Fatima Sherif Week 4

“Caring” specifically in the work that services others should not be an anomaly. The assertion that empathetic caring is distinguishable from normative caring because it evokes emotions that push others to go further in finding a solution is concerning (Bass, 2012). I feel like empathetic caring should be the norm. However, to care and utilize caring as an act of resistance to combat structural racism in education, an investment in the emotional well-being of students of color must exist (Wilson, 2015). So how do we find a solution? The cure to all of the education woes goes beyond exclusively hiring black women educators/leaders. Leaning into black womanist theory and black feminist theory may assist with paying the education debt. Black women educators leaning into their maternal instinct motivates, protects, and essentially provides the tools for survival in an education environment that has traditionally rejected black education from students to scholars (Beauboeuf-Lafontant, 2002). Thus, highlighting Black women and their epistemological contributions can serve as a way to combat the disproportionality we see in education.

The readings for this week have prompted me to ask a radical question “Should black education be left exclusively in the hands of black educators?” And a second tiered question that I had was Are disadvantaged people the only ones in need of “rescuing”? I ask this because I feel like those who are complicit in maintaining a system of racial and/or class hierarchy are in distressing form as well. Imagine if they had to unpack their “stuff” in the ways that bipoc’s have to?!?

2 thoughts on “Fatima Sherif Week 4

  1. August Smith

    Oh my gosh I am so glad you threw some shade at that “rescuing” comment from the Bass reading. I thought that was so weird!! For me, radical/critical caring is about fighting to dismantle the systems that cause your students problems. So that means taking it to the oppressive structures and oppressive agents, like you said, Fatima. It doesn’t just mean “rescuing” the students who are harmed by those systems. Of course, that’s not to say that racially/critically caring teachers should just ignore their students individual needs. Those should be taken care of as a basic practice of caring. But the critical/radical comes in when you’re going beyond that. Thanks for the thought provoking questions and summary!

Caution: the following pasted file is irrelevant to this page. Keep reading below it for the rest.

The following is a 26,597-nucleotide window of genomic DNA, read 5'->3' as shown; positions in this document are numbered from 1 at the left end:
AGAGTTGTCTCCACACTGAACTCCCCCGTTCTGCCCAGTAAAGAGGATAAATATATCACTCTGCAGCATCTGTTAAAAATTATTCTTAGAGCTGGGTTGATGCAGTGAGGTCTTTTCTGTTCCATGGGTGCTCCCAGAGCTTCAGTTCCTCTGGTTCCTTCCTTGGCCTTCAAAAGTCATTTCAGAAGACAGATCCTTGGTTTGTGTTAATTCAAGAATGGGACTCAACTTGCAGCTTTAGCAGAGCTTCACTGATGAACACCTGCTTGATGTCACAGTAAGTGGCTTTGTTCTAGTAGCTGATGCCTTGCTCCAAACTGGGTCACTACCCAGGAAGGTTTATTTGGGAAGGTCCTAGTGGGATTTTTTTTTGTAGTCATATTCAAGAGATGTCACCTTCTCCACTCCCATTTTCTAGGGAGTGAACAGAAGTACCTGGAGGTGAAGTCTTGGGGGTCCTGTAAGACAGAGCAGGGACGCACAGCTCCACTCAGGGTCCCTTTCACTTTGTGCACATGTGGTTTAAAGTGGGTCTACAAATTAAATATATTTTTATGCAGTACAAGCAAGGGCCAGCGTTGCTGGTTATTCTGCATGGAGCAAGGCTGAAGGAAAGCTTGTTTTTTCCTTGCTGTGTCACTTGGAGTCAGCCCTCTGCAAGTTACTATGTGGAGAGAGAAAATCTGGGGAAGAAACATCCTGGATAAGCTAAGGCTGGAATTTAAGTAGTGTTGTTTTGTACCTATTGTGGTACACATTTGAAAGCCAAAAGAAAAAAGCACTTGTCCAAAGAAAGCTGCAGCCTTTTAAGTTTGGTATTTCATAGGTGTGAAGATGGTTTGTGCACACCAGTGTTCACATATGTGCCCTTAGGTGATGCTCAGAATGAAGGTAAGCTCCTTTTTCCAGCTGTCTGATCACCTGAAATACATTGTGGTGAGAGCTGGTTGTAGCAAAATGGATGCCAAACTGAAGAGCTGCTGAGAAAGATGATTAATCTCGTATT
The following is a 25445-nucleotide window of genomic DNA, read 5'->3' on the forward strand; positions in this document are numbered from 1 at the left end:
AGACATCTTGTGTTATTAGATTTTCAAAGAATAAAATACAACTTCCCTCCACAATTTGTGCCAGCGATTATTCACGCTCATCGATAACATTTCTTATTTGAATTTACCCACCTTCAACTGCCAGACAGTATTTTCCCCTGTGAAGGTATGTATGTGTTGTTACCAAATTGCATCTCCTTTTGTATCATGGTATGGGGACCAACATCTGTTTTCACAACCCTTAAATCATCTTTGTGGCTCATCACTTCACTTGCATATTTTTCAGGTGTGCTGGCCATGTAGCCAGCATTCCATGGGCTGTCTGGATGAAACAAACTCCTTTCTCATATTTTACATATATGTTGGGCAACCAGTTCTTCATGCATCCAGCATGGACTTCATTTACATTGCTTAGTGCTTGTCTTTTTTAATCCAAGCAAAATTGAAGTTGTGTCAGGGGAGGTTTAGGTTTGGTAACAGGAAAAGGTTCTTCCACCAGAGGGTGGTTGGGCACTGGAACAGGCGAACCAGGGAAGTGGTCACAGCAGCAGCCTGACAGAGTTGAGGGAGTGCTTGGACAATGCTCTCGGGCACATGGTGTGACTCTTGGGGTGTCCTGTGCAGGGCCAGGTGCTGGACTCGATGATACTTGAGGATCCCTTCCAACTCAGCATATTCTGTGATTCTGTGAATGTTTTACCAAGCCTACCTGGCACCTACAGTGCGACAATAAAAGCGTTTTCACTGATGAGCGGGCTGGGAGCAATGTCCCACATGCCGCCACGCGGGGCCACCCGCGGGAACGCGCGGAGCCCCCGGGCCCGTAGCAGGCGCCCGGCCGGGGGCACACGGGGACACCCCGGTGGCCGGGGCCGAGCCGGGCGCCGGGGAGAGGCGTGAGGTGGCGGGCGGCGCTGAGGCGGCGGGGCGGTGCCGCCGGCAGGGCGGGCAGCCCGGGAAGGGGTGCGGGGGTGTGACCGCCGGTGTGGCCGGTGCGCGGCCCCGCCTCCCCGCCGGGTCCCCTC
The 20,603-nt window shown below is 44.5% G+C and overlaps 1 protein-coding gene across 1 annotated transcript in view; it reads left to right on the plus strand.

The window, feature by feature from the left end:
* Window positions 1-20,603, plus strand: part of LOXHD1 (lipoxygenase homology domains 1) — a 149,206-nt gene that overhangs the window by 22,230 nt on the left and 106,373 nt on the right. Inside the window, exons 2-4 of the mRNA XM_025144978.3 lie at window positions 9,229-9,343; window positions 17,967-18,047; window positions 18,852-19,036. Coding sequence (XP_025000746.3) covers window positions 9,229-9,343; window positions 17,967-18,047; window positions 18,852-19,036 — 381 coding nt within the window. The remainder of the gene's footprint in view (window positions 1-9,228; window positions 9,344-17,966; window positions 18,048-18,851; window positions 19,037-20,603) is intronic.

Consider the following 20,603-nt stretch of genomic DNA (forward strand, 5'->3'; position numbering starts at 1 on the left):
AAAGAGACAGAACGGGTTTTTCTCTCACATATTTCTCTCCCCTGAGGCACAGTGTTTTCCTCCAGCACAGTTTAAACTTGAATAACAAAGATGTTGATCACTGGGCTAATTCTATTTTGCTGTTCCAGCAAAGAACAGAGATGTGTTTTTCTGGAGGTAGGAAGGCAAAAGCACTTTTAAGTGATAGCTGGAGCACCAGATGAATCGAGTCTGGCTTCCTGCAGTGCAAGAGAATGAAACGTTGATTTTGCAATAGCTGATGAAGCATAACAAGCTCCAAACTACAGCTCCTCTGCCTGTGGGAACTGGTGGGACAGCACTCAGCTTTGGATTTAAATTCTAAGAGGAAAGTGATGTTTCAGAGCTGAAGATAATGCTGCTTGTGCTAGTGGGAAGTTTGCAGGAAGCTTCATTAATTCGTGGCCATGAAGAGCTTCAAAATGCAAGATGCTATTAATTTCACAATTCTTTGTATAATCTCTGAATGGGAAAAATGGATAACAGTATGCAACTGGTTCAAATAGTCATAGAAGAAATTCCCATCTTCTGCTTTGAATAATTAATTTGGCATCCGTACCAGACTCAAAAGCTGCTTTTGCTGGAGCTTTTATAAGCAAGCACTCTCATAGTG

2. Lucy Robins

    Yes, August, me too! That line about “rescuing” in the Bass article really threw me off, I’m glad you both brought it up. It seemed misaligned with the care that Bass was describing, and much more aligned with the normative forms of caring that are problematic and patronizing – the idea that individual children need “saving,” when it’s the oppressive system and agents that you describe, August, that need to be challenged and dismantled.

    I really resonated with everything you said here, Fatima. Empathic, collective, and critical care should 100% be the norm, and it’s not – I think because that kind of care is so antithetical (and threatening) to the racist, capitalist, settler colonial structures and ideologies that our country was built on. I also really appreciated both of your questions. Your second question in particular, about challenging those who are complicit in maintaining (and benefiting from) racist systems, made me think about this quote from the Beauboeuf Lafontant article, where she describes Marva Collins’ approach to teaching. She explains that Collins “does not uncritically glorify children. Nor does she simply strive to make students feel good about themselves. The purpose of her teaching is much more political: to help them question reality along with her and to discuss its implications for them” (p. 78). This seems critical for white children (and teachers) – questioning what is presented as reality, and deeply thinking through those implications, grappling with our own complicity. What would that look like in practice?

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